Mortgage Refinancing Basics

Mortgage Refinancing Basics



Mortgage Refinancing Basics
Your mortgage may have a​ 30-year term,​ but not many homeowners stay with the​ same loan for that long .​
In fact,​ the​ average American refinances his or​ her mortgage every four years,​ according to​ the​ Mortgage Bankers Association .​
That’s because paying off your present mortgage and taking out a​ new one can mean big savings over several years .​
However,​ refinancing comes with a​ price in​ the​ short term,​ so it’s important to​ consider both the​ costs and benefits before making your decision.
Why refinance?
Here are some reasons to​ consider refinancing your mortgage:
1 .​
To obtain a​ lower fixed rate .​
If you​ took out a​ fixed-rate mortgage several years ago and interest rates have since dropped,​ refinancing may lower your payments considerably .​
a​ $150,​000 mortgage with a​ 30-year term and a​ rate of​ 8 percent,​ for example,​ carries a​ monthly payment of​ $1,​100 .​
The same mortgage at​ 6 percent will have a​ payment of​ less than $900 a​ month.
2 .​
To switch to​ a​ fixed rate or​ an​ adjustable rate mortgage .​
Adjustable-rate mortgages (ARMs) offer lower interest rates initially,​ but some homeowners find the​ fluctuations stressful .​
If rates are on​ the​ way up,​ you​ might consider locking in​ at​ a​ fixed rate and consistent monthly payment .​
On the​ other hand,​ if​ you​ want to​ reduce your monthly payments and are comfortable with the​ interest rate changes of​ an​ ARM,​ it​ could save you​ money to​ refinance to​ an​ ARM.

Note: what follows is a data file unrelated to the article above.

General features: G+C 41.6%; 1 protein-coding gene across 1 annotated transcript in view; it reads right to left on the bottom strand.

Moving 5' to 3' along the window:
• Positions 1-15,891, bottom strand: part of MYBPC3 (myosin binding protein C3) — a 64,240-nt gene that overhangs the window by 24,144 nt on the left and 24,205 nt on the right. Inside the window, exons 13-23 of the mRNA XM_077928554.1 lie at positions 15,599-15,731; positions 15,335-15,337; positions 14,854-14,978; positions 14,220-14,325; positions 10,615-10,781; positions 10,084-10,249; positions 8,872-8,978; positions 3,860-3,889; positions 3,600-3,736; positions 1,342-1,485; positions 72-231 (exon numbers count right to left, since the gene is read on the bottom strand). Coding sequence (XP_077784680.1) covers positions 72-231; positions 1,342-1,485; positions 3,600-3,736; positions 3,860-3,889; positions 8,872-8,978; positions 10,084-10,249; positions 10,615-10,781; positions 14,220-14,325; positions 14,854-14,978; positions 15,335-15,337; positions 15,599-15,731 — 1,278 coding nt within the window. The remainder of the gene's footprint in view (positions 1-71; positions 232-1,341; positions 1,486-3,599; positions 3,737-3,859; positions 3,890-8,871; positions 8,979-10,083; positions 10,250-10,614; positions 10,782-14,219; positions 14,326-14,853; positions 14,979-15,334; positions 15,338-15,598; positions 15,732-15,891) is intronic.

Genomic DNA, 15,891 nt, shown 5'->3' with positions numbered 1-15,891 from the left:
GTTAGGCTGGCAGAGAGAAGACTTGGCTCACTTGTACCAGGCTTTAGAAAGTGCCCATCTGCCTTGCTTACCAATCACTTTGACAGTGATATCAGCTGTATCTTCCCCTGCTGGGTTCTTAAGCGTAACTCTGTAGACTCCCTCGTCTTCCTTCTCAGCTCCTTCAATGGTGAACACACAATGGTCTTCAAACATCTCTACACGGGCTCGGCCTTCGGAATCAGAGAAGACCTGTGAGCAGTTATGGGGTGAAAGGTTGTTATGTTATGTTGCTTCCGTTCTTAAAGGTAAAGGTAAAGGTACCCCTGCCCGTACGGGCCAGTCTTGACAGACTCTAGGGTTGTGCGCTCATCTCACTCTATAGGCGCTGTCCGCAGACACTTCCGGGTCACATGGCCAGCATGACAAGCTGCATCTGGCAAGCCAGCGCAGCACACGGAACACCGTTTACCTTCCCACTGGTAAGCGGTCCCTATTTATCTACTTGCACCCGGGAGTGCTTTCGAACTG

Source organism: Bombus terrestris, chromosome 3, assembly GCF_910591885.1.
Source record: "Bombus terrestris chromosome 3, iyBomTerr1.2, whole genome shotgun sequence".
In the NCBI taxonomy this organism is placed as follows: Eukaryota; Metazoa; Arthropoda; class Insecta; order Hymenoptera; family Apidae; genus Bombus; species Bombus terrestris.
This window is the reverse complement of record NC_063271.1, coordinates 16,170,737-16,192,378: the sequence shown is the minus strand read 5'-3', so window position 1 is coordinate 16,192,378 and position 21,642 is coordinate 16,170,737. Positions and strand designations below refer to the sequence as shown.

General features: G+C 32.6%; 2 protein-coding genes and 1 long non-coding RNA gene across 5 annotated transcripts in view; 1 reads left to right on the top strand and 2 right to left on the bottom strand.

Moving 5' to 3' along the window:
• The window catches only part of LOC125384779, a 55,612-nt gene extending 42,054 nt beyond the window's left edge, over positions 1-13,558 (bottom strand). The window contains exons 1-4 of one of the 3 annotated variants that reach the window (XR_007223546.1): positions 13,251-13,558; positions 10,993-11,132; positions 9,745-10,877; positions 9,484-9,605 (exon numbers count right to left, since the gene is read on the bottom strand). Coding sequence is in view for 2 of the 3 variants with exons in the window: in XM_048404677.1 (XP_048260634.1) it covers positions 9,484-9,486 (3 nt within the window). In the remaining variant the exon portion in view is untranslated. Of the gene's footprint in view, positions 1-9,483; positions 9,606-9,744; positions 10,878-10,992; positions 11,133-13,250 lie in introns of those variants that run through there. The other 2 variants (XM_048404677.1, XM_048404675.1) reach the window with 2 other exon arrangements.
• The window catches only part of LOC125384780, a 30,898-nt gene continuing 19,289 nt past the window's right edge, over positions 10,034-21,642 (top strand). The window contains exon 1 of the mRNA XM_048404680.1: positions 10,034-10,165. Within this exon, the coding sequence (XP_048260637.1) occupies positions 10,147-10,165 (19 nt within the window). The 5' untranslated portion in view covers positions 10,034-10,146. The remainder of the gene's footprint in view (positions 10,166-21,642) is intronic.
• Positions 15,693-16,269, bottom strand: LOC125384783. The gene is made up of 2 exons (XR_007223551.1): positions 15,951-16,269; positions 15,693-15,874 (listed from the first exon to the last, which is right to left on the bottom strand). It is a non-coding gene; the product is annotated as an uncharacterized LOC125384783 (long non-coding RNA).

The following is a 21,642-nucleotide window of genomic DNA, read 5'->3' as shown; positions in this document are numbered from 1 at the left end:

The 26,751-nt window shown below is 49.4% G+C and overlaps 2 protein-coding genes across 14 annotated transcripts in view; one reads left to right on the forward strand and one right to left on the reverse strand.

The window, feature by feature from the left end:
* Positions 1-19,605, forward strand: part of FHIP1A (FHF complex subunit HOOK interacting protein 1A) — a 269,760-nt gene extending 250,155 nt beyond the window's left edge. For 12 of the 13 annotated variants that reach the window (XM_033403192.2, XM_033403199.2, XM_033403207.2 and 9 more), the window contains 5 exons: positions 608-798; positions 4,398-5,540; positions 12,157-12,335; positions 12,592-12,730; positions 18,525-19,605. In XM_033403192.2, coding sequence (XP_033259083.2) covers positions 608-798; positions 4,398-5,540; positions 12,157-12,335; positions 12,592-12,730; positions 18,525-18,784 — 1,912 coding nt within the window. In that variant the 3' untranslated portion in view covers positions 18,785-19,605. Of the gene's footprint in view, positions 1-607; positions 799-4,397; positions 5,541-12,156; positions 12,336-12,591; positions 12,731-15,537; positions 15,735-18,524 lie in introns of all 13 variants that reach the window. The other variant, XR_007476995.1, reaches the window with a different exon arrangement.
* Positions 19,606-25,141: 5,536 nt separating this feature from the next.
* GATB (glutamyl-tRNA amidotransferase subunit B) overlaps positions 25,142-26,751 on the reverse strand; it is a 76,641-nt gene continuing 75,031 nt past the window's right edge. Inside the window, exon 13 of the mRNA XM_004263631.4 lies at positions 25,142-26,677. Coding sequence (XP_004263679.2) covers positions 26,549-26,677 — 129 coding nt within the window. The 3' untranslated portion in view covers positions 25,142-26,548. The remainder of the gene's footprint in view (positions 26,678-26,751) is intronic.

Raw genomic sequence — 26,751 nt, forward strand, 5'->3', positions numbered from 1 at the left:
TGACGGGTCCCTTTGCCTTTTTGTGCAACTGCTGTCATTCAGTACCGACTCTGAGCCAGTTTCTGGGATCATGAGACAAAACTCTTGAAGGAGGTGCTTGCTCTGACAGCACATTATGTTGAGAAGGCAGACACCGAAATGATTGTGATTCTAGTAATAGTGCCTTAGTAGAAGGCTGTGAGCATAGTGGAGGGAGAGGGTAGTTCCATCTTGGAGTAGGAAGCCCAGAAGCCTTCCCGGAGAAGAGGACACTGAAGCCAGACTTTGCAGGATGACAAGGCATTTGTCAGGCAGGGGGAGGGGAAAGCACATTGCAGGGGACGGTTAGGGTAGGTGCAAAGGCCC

3 .​
To reduce your monthly payments .​
Refinancing for a​ longer term will lower the​ amount you​ have to​ pay each month .​
You will end up paying more in​ interest charges over the​ life of​ your loan,​ but if​ you’re having difficulty making your current payments,​ this strategy could provide some relief.
4 .​
To turn home equity into cash .​
You may want to​ take out a​ new mortgage with a​ larger principal,​ in​ order to​ turn some of​ your home equity into cash for a​ major expense .​
This is​ called cash-out refinancing .​
The advantage of​ taking out a​ loan secured by your home is​ that you​ can get a​ lower rate of​ interest than you​ can with an​ unsecured loan or​ credit card .​
However,​ if​ the​ interest rate offered for your refinanced mortgage is​ higher than your current rate,​ a​ home equity loan or​ line of​ credit might be a​ better choice.
Is refinancing right for you?
If you’re refinancing in​ order to​ pay less interest,​ you​ won’t usually see the​ savings right away .​
That’s because lenders typically charge fees when you​ take out a​ new mortgage,​ and you​ may also have to​ pay a​ penalty for getting out of​ your old one .​
To determine whether refinancing makes financial sense for you,​ consider these issues:
1 .​
How long you​ plan to​ be in​ your home .​
If you​ expect to​ move in​ a​ year or​ two,​ you​ may never realize the​ potential savings you’d get from refinancing .​
As a​ rule of​ thumb,​ the​ longer you​ plan to​ stay in​ your current home,​ the​ more sense it​ makes to​ refinance.
2 .​
The prepayment penalty on​ your current mortgage .​
Many mortgages carry a​ penalty if​ you​ pay them off early .​
The amount varies,​ but it​ is​ usually a​ small percentage of​ the​ outstanding balance,​ or​ several months’ worth of​ interest payments.
3 .​
The costs of​ the​ new mortgage .​
When you​ take out a​ new loan,​ your lender may charge a​ number of​ fees including application,​ appraisal,​ origination and insurance fees,​ plus title search,​ insurance and legal costs that can add up to​ thousands of​ dollars .​
Lenders may also charge discount points,​ which are paid upfront to​ secure a​ lower interest rate .​
As a​ guideline,​ expect fees to​ eat up any potential savings unless your new interest rate is​ at​ least a​ half a​ percentage point lower than your current one .​
To learn more about mortgage refinancing and when it​ makes sense,​ visit www.lendingtree.com/cec/yourhome/yourmortgage/mortgage-refinance.asp




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